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3 wounded in bomb blast in Nepal poll violence

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BINAJ GURUBACHARYA | November 19, 2013 02:56 AM EST | AP


KATMANDU, Nepal (AP) — A bomb exploded outside a polling station in Nepal's capital Tuesday, wounding three people, including an 8-year-old boy, as elections got underway aimed at ending years of political dysfunction.

Nepal is voting to elect a special assembly to draw up a long-delayed constitution, a step toward stability in a nation still reeling from a 10-year communist revolt and the overthrow of a centuries-old monarchy.

Ram Dangol, an eyewitness, said the blast happened near a line of voters in Katmandu.

"People had lined up to vote at the polling station and there were children also playing nearby," he said. "The boy picked something up and it exploded."

Opposition activists who do not recognize the country's interim government have vowed to disrupt the polls, and at least 30 people have been wounded in small bomb blasts and other violence in the run-up to the election. An alliance of 33 opposition parties is boycotting the election.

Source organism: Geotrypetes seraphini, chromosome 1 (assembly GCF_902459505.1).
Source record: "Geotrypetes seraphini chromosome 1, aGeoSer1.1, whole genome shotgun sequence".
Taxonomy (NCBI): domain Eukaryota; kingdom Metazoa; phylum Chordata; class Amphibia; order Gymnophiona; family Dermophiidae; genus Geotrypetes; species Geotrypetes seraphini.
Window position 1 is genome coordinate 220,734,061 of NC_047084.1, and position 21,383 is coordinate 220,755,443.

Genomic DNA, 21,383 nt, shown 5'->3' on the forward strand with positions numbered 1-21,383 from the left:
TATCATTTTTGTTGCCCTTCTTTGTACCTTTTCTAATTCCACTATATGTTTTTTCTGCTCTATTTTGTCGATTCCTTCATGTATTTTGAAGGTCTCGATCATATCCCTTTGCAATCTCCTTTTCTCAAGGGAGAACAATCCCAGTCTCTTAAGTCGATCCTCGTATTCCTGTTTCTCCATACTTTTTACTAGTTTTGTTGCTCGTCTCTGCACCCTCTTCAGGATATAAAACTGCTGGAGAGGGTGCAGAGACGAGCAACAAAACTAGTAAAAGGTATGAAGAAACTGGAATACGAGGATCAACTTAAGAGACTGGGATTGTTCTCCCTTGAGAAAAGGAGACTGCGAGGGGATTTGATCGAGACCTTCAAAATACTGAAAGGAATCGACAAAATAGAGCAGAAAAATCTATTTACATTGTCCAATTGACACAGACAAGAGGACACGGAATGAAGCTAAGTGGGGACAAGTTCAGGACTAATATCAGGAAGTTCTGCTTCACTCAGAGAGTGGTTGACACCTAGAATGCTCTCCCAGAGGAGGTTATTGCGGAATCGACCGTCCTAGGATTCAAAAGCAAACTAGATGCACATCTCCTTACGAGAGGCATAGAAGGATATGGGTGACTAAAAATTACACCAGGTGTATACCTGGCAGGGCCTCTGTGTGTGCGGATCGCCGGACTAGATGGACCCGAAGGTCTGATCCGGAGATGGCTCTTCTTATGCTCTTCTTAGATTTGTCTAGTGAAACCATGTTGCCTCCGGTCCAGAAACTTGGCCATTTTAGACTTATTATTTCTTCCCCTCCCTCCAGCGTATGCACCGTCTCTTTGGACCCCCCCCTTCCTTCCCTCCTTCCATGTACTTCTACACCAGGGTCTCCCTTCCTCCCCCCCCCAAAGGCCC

Candidates from more than 100 political parties are competing in the vote. The assembly will double as the parliament and choose a government.

But analysts say none of the political parties is likely to get a majority, which could keep the country in a state of political paralysis. Already, residents face up to 14 hours of daily power cuts, Katmandu gets two hours of water every two or three days, and frequent fuel shortages force drivers to line up for a few liters of rationed gasoline and diesel.

"We can only hope that the politicians will come to their senses and put the country's interest before their own. We hope we have a stable government and politics," said Ranju Singh, a university student who voted Tuesday.

The last Constituent Assembly was elected in 2008, following the end of a 10-year Maoist insurgency and the overthrow of the monarchy. But the assembly was riven by infighting and never finished its work. The result is a power vacuum that has left the country without a proper constitution for nearly seven years.

Some of the disagreements center on whether to divide the country into a federal system based on ethnic groups or strictly by geography. But the parties mostly squabble over who gets to lead the country.

The United Communist Party of Nepal (Maoist), the party of former communist rebels, is hoping to repeat the last election and emerge as the largest party. Its main competitors are the Nepali Congress and Communist Party of Nepal (United Marxist Leninist).

Nepal has 12 million registered voters.